The Mask Of Zorro

Collector's Edition

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Details At A Glance

Category Action Theatrical Trailer(s) Yes, 1 - 2.35:1 non-16x9 enhanced, Dolby Digital 5.1
Rating Other Trailer(s) Yes, 1 - Dolby Digital City
Year Released 1998 Commentary Tracks Yes, 1 - Martin Campbell (Director)
Running Time 132:02 minutes Other Extras Menu Animation & Audio
Scene Selection Animation & Audio
Featurette-Making Of - Unmasking Zorro (45:06)
Deleted Scenes - 1
Music Video - I Want To Spend My Lifetime Loving You
Photo Gallery - 14
Cast & Crew Filmographies
RSDL/Flipper RSDL (77:41)
Cast & Crew
Start Up Menu
Region 2,4 Director Martin Campbell

Columbia Tristar
Starring Antonio Banderas
Anthony Hopkins
Catherine Zeta-Jones
Stuart Wilson
Matthew Letscher
Case Transparent
RRP $34.95 Music James Horner

Pan & Scan/Full Frame None MPEG None
Widescreen Aspect Ratio 2.35:1 Dolby Digital 5.1
16x9 Enhancement Yes Soundtrack Languages English (Dolby Digital 5.1, 384 Kb/s)
German (Dolby Digital 5.1, 384 Kb/s)
English Audio Commentary (Dolby Digital 2.0 mono, 192Kb/s)
Theatrical Aspect Ratio 2.35:1
Macrovision Yes Smoking Yes
Subtitles English
Annoying Product Placement No
Action In or After Credits No

Plot Synopsis

    One of the insights I gained into The Man In The Iron Mask from listening to the commentary was that the word swashbuckling had been banned from the set, since a swashbuckling movie was not the intent of the filmmakers. Well, swashbuckling is very much the intent of The Mask of Zorro, a larger-than-life comic action adventure.

    Anthony Hopkins stars as the old Zorro, whose wife is killed in front of him by his arch-enemy Don Rafael Montero (Stuart Wilson), and whose child is stolen from him by the same man. Vowing revenge, his day comes as a result of Antonio Banderas, a skilled thief and outlaw who seeks revenge for the death of his brother at the hands of Captain Harrison Love (Matthew Letscher). At the same time as these personal conflicts are being played out, the Mexican population of California are being oppressed by their Spanish tyrant overlords, and Zorro, being a man of the people, must save the day. Throw in Catherine Zeta-Jones as the old Zorro's feisty daughter, Elena, and you have your cast.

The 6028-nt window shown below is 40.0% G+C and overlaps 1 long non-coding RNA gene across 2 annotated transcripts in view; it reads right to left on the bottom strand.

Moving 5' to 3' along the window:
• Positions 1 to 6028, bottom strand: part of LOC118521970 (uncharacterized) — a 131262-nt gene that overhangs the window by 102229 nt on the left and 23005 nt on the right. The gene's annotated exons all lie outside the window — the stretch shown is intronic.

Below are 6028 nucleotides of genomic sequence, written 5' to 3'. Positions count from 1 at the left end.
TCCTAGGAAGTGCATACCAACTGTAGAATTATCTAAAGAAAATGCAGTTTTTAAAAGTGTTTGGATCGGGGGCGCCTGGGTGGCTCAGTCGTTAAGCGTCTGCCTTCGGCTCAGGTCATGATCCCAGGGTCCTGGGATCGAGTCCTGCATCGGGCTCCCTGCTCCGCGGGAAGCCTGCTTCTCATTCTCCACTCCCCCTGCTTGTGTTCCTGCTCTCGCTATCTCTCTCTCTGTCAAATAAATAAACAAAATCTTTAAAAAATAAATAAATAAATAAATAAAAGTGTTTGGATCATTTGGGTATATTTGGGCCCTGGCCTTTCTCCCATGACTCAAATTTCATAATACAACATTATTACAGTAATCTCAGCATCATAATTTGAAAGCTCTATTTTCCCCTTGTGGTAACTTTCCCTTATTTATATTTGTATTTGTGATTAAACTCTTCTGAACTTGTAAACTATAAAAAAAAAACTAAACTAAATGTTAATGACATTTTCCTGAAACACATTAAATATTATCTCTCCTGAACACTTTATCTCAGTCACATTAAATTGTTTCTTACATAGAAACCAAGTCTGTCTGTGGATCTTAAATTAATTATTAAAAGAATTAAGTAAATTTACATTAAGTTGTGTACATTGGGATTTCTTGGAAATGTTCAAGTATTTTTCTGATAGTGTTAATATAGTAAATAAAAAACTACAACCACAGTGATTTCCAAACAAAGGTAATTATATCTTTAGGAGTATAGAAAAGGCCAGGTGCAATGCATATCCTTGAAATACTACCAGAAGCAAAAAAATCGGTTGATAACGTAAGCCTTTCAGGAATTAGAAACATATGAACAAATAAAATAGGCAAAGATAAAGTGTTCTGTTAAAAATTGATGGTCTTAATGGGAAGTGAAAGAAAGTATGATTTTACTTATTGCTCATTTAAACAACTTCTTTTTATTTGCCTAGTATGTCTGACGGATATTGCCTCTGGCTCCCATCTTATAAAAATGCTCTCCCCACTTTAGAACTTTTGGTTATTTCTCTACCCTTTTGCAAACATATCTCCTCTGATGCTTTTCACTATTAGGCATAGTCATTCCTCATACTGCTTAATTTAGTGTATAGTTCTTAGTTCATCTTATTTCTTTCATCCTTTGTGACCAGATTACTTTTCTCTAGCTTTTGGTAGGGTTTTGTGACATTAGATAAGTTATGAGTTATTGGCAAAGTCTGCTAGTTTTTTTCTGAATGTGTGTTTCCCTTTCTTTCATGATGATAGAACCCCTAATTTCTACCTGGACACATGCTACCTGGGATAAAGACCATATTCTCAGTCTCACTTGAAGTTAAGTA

Zorro is deliberately way-over-the-top. It is done in almost a comic opera fashion, with highly implausible escapes and action sequences galore, featuring very vigorous but nonetheless highly choreographed swordfighting sequences. It is not a movie that stands up to repeated viewing, as the serious and numerous plotholes and implausibilies become more and more painfully obvious the more they are seen. At first viewing, credulity is stretched to the absolute limit, and subsequent viewings significantly diminish the movie's impact. The end action sequence, however, remains impressive.

Transfer Quality


    This is a glorious and flawless transfer from Columbia Tristar and is of reference quality.

    This transfer is presented at an aspect ratio of 2.35:1, 16x9 enhanced.

    The transfer was razor sharp and crystal clear at all times, with a tremendous amount of detail contained within every scene. Shadow detail was exceptional, with enormous detail contained within every shadow. No low level noise was noted.

    The colours were magnificent. Varying from earthy greens and browns to rich, lush, vibrant reds and blues, they are all impeccably presented in this transfer, with never even the slightest hint of colour bleeding or chroma noise.

    No MPEG artefacts were seen. No film-to-video artefacts were seen. I noted one very small scratch in the film print at one stage which will pass most people by completely. As behoves a transfer of this recent vintage, it is immaculately presented.

    This disc is an RSDL disc, with the layer change placed between Chapter 17 and Chapter 18, at 77:41. It is quite well-placed and only slightly disruptive to the flow of the movie.